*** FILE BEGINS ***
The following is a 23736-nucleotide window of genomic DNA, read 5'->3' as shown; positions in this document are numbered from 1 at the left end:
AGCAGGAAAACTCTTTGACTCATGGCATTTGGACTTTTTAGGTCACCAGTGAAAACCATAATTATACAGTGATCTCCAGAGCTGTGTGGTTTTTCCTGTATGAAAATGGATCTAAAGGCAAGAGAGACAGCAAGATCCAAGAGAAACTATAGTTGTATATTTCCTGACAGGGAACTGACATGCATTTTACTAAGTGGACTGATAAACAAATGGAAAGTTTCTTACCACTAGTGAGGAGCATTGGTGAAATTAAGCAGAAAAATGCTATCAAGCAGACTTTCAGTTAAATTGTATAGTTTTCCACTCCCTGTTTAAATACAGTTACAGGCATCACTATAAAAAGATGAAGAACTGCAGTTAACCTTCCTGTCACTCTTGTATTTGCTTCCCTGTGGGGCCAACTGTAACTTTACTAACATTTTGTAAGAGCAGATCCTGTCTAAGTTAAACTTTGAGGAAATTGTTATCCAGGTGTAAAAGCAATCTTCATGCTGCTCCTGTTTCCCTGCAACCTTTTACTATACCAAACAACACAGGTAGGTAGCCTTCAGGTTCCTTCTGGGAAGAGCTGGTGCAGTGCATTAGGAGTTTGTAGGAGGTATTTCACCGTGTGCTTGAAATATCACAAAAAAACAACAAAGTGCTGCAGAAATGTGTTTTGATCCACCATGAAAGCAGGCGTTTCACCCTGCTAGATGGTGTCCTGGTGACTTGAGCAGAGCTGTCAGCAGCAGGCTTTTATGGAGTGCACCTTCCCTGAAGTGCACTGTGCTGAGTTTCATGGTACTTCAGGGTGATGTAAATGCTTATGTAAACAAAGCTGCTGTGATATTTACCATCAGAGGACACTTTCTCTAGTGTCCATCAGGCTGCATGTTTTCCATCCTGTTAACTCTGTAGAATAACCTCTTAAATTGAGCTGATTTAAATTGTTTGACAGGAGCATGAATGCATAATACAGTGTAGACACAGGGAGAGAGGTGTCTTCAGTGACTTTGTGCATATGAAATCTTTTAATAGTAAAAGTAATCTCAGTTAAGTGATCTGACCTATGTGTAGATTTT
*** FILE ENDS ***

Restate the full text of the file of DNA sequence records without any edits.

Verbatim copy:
The following is a 23736-nucleotide window of genomic DNA, read 5'->3' as shown; positions in this document are numbered from 1 at the left end:
AGCAGGAAAACTCTTTGACTCATGGCATTTGGACTTTTTAGGTCACCAGTGAAAACCATAATTATACAGTGATCTCCAGAGCTGTGTGGTTTTTCCTGTATGAAAATGGATCTAAAGGCAAGAGAGACAGCAAGATCCAAGAGAAACTATAGTTGTATATTTCCTGACAGGGAACTGACATGCATTTTACTAAGTGGACTGATAAACAAATGGAAAGTTTCTTACCACTAGTGAGGAGCATTGGTGAAATTAAGCAGAAAAATGCTATCAAGCAGACTTTCAGTTAAATTGTATAGTTTTCCACTCCCTGTTTAAATACAGTTACAGGCATCACTATAAAAAGATGAAGAACTGCAGTTAACCTTCCTGTCACTCTTGTATTTGCTTCCCTGTGGGGCCAACTGTAACTTTACTAACATTTTGTAAGAGCAGATCCTGTCTAAGTTAAACTTTGAGGAAATTGTTATCCAGGTGTAAAAGCAATCTTCATGCTGCTCCTGTTTCCCTGCAACCTTTTACTATACCAAACAACACAGGTAGGTAGCCTTCAGGTTCCTTCTGGGAAGAGCTGGTGCAGTGCATTAGGAGTTTGTAGGAGGTATTTCACCGTGTGCTTGAAATATCACAAAAAAACAACAAAGTGCTGCAGAAATGTGTTTTGATCCACCATGAAAGCAGGCGTTTCACCCTGCTAGATGGTGTCCTGGTGACTTGAGCAGAGCTGTCAGCAGCAGGCTTTTATGGAGTGCACCTTCCCTGAAGTGCACTGTGCTGAGTTTCATGGTACTTCAGGGTGATGTAAATGCTTATGTAAACAAAGCTGCTGTGATATTTACCATCAGAGGACACTTTCTCTAGTGTCCATCAGGCTGCATGTTTTCCATCCTGTTAACTCTGTAGAATAACCTCTTAAATTGAGCTGATTTAAATTGTTTGACAGGAGCATGAATGCATAATACAGTGTAGACACAGGGAGAGAGGTGTCTTCAGTGACTTTGTGCATATGAAATCTTTTAATAGTAAAAGTAATCTCAGTTAAGTGATCTGACCTATGTGTAGATTTT